‘When you try to buy a horse, sellers tend not to have a card machine’
Me & My Money: Robert Hoban, CEO and co-founder of Offr
Offr CEO Robert Hoban: ‘I rarely have cash on me – a tenner at most.’ Photograph: Keith Arkins
Are you a saver or a spender?
Definitely the latter. I’ve listened to every sage in my life – brothers, friends, ex-girlfriends, but I will always be someone who values money as a means to an end, rather than an end in itself. I take after my mum in that regard. When her parents gave her the children’s allowance that they had saved for 18 years, she immediately bought a television for the family. In 1960.
Do you shop around for better value?
For work-related things, I’ll always get three quotes. But in my personal life, I never do. If I see something I like, it’s in DHL before I know it.
What has been your most extravagant purchase and how much did it cost?
A fabulous chestnut hunter gelding from a great friend at Brazil Stables in Swords. I paid €4,000. However, nine months later, I sold it for €6,000 to put the cash into my new prop-tech start-up!
What purchase have you made that you consider the best value for money?
My Microsoft Surface Laptop (€1,300) and Display Adapter (€80). Literally, the greatest things ever. I am forever making on-the-spot presentations and I can cast wirelessly to any large screen, anywhere, without having to plug in anything.
How do you prefer to shop – online or local?
Online. Always. With the exception of pints in Gormley’s pub in Garristown, Co Meath.
Do you haggle over prices?
Never, although my dad was a demon for it. An Aer Lingus captain who flew all over the world, he would drive from Dublin to his home town of Westport if he could save a tenner buying bales of hay. Even though the diesel would cost him treble that.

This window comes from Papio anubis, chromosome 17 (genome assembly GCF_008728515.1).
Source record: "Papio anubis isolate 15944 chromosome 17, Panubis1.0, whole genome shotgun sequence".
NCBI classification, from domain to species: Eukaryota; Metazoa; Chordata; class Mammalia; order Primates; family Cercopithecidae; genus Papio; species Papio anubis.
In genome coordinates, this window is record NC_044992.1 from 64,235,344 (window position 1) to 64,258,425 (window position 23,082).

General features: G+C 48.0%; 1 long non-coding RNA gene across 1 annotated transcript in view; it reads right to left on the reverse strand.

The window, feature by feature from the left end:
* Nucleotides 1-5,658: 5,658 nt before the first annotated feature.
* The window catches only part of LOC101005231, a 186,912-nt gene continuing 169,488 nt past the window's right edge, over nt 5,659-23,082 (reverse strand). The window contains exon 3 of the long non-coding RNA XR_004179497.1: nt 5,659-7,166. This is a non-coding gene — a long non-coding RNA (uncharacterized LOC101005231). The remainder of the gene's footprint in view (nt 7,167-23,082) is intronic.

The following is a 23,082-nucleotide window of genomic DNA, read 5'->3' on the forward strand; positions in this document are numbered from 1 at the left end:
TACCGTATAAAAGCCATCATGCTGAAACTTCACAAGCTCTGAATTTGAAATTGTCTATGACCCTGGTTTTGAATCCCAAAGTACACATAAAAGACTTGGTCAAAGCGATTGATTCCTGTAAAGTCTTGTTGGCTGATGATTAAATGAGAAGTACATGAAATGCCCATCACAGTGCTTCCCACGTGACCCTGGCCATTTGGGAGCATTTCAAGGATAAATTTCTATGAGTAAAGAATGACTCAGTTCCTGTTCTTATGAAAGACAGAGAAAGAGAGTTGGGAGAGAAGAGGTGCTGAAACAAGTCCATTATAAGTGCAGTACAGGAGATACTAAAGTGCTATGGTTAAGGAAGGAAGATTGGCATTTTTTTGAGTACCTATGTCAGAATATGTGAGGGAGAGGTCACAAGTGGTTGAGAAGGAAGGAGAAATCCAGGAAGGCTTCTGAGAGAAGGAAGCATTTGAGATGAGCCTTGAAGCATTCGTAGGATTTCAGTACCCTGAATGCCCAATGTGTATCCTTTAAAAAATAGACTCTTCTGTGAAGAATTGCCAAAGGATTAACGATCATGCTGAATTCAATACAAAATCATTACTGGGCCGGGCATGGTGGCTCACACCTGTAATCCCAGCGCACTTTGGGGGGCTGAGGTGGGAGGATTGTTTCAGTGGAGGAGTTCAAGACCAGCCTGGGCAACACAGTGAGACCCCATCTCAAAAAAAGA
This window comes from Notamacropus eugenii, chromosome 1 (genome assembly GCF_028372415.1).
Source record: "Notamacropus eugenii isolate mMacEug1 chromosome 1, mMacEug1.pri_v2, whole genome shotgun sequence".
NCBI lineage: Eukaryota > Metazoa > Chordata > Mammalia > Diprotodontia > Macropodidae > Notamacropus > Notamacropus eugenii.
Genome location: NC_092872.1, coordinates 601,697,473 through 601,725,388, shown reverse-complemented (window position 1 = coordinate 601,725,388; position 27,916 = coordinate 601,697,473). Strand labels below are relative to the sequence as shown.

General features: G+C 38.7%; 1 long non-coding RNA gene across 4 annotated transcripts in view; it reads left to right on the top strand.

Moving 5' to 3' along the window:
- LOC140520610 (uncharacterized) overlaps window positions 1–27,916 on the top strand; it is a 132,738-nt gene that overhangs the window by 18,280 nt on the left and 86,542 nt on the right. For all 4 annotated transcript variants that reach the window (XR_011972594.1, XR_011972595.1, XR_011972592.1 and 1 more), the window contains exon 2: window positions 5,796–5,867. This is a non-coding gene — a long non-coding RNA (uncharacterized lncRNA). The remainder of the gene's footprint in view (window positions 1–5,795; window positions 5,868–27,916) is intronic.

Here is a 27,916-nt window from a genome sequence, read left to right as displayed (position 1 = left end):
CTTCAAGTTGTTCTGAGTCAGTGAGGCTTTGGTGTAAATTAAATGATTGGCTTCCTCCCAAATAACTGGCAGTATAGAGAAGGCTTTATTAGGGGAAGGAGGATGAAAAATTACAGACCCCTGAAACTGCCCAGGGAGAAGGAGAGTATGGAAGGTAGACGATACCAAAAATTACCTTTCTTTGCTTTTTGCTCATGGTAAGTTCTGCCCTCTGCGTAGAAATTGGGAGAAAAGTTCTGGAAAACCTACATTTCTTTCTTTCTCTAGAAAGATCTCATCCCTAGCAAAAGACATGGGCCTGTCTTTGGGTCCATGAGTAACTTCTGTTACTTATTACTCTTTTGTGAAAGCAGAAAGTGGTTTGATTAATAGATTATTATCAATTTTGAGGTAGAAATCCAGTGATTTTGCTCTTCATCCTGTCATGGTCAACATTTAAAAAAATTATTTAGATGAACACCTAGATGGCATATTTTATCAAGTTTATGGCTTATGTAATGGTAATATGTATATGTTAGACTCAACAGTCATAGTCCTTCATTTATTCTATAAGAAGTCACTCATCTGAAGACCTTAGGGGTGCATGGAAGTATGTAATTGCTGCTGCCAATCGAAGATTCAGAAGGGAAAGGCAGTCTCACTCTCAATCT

Has the recession changed your spending habits?
In theory, yes, but in practice, no. I had nothing to spend, of course, but I would still find a way of spending it.
Do you invest in shares?
No, but I’ve always been curious. I don’t know enough about the vagaries of the equity markets to do it seriously, but I think the explosion of online trading has made it much more accessible and less mysterious.
Cash or card?
Always card. I rarely have cash on me – a tenner at most. That is a problem when you try to buy a horse, as the sellers tend not to have a card machine on them.
What was the last thing you bought and was it good value for money?
I bought a set of Faber Castell Polychromos coloured pencils for €120. I love drawing and they are the best quality drawing materials on the market. They will last me a lifetime.
Have you ever successfully saved up for a relatively big purchase?
Despite being in the property game, thankfully I didn’t speculate on the property market during the boom, so now it’s all about saving for the dream home.
Have you ever lost money?
No, not that I am aware of.
Are you a gambler and, if so, have you ever had a big win?
I enjoy a punt at the races, but typically only on the course. I don’t have the time for off-course betting. I used to travel to the UK races a lot with a good friend of mine in the racing industry, but then he got married and I had to get used to watching it on the television.
Is money important to you?
Not for money’s sake. I don’t have a family of my own, so any money I earn is to make life easy for friends and extended family around me.
How much money do you have on you now?
One €5 note.
In conversation with Tony Clayton-Lea